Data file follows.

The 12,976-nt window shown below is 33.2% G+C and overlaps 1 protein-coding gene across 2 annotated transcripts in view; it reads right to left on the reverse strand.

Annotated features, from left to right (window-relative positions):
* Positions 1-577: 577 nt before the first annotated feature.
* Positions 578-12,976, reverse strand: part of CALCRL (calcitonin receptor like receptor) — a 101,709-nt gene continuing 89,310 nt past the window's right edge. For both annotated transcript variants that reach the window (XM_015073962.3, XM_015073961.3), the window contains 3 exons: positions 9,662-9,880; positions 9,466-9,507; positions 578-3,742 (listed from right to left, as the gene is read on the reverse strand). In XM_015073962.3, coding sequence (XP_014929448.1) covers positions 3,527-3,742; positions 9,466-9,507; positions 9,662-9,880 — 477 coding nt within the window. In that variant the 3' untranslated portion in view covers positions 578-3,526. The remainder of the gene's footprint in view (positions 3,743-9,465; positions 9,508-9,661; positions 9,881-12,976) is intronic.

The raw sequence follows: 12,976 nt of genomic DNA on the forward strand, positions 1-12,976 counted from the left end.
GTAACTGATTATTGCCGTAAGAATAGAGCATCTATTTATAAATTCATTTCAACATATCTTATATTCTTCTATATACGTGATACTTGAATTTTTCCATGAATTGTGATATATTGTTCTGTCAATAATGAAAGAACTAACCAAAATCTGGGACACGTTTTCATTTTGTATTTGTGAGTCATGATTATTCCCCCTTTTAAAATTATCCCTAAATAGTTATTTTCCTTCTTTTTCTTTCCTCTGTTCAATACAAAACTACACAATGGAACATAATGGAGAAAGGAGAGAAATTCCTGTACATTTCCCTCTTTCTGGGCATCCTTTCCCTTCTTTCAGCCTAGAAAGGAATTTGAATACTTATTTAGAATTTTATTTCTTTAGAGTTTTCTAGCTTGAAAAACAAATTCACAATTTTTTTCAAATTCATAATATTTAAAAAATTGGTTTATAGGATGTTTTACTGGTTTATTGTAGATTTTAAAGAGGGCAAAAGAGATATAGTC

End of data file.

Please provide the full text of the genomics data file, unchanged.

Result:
The 12,976-nt window shown below is 33.2% G+C and overlaps 1 protein-coding gene across 2 annotated transcripts in view; it reads right to left on the reverse strand.

Annotated features, from left to right (window-relative positions):
* Positions 1-577: 577 nt before the first annotated feature.
* Positions 578-12,976, reverse strand: part of CALCRL (calcitonin receptor like receptor) — a 101,709-nt gene continuing 89,310 nt past the window's right edge. For both annotated transcript variants that reach the window (XM_015073962.3, XM_015073961.3), the window contains 3 exons: positions 9,662-9,880; positions 9,466-9,507; positions 578-3,742 (listed from right to left, as the gene is read on the reverse strand). In XM_015073962.3, coding sequence (XP_014929448.1) covers positions 3,527-3,742; positions 9,466-9,507; positions 9,662-9,880 — 477 coding nt within the window. In that variant the 3' untranslated portion in view covers positions 578-3,526. The remainder of the gene's footprint in view (positions 3,743-9,465; positions 9,508-9,661; positions 9,881-12,976) is intronic.

The raw sequence follows: 12,976 nt of genomic DNA on the forward strand, positions 1-12,976 counted from the left end.
GTAACTGATTATTGCCGTAAGAATAGAGCATCTATTTATAAATTCATTTCAACATATCTTATATTCTTCTATATACGTGATACTTGAATTTTTCCATGAATTGTGATATATTGTTCTGTCAATAATGAAAGAACTAACCAAAATCTGGGACACGTTTTCATTTTGTATTTGTGAGTCATGATTATTCCCCCTTTTAAAATTATCCCTAAATAGTTATTTTCCTTCTTTTTCTTTCCTCTGTTCAATACAAAACTACACAATGGAACATAATGGAGAAAGGAGAGAAATTCCTGTACATTTCCCTCTTTCTGGGCATCCTTTCCCTTCTTTCAGCCTAGAAAGGAATTTGAATACTTATTTAGAATTTTATTTCTTTAGAGTTTTCTAGCTTGAAAAACAAATTCACAATTTTTTTCAAATTCATAATATTTAAAAAATTGGTTTATAGGATGTTTTACTGGTTTATTGTAGATTTTAAAGAGGGCAAAAGAGATATAGTC